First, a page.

A new study out of Virginia Tech brings scientific proof to what many people likely knew instinctively—the expectation of checking work email after hours is harmful to the health not just of the workers, but also their families. What’s particularly noteworthy is that the expectation alone creates those problems, independently of whether the employee engages in the actual work during off hours.
We recently completed an email experiment at Collegewise. Two of our most senior executives charged with running the business were out for ten days on vacation simultaneously. And every one of us—over 50 Collegewisers—agreed to not send either of them a single email.
No questions with the caveat, “Just in case you check email.” No copying either of them on emails just to make sure they were in the loop. No requests, even with the tagline, “This can wait until you get back.” Nothing at all, for ten days.
And here’s what happened—nothing.
No vacation-induced emergencies. No calamitous missteps. No grinding to a halt of the progress we make every day. Work life went on as it always has.
It’s not that they aren’t both vital to our business—they’re indispensable. We just don’t need to communicate with each other 24/7.
To be clear, I’m not living in their inboxes and it’s certainly possible that there were emails that slipped through. But this misguided notion that any of us are so necessary that we must be connected to everyone else at all times is misguided at best and narcissistic at worst. And I’ll lump high school students into that conclusion, too. Your friends don’t need to know what you’re doing or thinking or eating every five minutes, and you don’t need to be immersed in their lives, either.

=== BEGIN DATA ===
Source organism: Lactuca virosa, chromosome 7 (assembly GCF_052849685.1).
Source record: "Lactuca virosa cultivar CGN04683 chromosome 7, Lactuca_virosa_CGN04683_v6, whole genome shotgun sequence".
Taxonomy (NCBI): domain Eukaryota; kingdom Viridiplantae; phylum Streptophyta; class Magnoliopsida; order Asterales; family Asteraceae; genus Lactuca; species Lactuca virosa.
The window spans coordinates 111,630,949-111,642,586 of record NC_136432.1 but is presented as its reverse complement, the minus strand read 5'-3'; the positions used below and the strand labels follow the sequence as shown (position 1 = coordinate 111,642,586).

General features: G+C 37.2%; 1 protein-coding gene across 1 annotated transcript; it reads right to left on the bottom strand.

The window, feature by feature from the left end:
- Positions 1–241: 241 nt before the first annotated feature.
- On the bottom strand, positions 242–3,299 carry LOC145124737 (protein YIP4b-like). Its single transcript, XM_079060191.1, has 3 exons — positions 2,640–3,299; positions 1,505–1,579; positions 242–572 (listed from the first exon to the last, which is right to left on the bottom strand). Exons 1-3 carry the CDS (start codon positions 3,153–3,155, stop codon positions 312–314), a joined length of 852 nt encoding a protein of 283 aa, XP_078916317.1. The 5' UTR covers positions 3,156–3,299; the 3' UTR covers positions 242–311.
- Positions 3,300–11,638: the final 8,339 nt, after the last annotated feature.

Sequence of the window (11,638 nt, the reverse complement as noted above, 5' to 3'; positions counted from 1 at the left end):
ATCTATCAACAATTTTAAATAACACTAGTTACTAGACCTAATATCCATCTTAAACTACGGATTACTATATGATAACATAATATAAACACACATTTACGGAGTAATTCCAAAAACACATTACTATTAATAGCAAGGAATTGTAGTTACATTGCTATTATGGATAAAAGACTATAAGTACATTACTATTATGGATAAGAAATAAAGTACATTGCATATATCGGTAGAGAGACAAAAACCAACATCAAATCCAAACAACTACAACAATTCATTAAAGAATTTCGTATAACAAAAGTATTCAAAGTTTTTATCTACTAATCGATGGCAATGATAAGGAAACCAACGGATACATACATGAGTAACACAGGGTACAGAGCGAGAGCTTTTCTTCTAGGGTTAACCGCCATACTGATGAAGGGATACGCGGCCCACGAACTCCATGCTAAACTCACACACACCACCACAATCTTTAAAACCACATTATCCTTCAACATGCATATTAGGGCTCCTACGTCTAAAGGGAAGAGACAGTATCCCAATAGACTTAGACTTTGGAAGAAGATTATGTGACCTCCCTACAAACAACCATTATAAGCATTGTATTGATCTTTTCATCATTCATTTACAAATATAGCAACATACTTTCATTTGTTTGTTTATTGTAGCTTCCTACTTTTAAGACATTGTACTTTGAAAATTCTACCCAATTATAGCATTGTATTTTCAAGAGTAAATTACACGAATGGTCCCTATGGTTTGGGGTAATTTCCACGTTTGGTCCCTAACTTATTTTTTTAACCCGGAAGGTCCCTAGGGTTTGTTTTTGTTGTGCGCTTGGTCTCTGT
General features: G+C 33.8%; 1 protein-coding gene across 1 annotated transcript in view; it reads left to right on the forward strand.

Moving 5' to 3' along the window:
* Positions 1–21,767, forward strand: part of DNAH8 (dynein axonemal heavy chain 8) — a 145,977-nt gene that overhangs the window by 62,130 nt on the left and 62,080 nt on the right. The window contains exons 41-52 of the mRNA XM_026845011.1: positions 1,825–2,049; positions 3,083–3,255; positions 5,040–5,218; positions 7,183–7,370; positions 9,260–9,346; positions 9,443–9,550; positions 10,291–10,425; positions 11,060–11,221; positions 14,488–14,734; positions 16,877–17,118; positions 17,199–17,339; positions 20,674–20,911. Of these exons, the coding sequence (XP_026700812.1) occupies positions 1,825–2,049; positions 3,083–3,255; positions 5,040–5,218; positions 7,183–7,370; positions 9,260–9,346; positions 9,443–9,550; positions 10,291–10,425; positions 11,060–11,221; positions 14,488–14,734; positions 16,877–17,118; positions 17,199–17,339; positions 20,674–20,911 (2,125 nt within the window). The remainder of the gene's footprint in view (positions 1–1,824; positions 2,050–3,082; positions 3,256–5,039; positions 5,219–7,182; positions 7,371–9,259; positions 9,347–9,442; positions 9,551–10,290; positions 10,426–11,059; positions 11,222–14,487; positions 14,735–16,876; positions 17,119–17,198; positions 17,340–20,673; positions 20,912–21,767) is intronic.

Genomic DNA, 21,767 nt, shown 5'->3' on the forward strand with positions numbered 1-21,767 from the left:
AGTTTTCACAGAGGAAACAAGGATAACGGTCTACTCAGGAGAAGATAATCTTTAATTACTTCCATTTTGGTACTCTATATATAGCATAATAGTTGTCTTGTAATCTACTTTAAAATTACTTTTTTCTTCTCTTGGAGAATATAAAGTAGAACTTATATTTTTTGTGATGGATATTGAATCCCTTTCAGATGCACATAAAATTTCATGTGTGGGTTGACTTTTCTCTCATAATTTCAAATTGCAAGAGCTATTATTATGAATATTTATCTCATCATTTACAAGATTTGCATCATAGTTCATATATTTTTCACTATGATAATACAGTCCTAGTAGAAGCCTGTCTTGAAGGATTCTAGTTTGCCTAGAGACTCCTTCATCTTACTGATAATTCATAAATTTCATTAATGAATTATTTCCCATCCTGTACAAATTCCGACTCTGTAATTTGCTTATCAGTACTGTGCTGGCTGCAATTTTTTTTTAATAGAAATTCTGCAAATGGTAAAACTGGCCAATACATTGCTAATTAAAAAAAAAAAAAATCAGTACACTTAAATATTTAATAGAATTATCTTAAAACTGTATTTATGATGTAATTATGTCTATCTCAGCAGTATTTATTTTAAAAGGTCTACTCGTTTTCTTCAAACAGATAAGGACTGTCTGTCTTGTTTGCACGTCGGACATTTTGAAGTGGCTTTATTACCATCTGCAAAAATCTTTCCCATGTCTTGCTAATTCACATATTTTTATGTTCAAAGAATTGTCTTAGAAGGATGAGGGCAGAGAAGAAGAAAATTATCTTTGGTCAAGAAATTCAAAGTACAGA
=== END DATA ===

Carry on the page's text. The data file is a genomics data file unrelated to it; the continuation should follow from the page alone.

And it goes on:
Yes, I know there are people who live and work with the reality that if they don’t answer the call during off hours, someone might die. Those are the exceptions to the availability rule. But for most of us, the exceptions just don’t apply.
Constant availability is not a badge of honor representing your commitment. It’s a scarlet letter representing either an inflated sense of importance or a lack of trust. So turn off and tune out regularly. Be proudly unreachable. Fill the time with what’s in front of you when the screens are all shut down and put away.
The people and the emails will be waiting with open arms and inboxes when you get back. But until then, we’re happy to wait.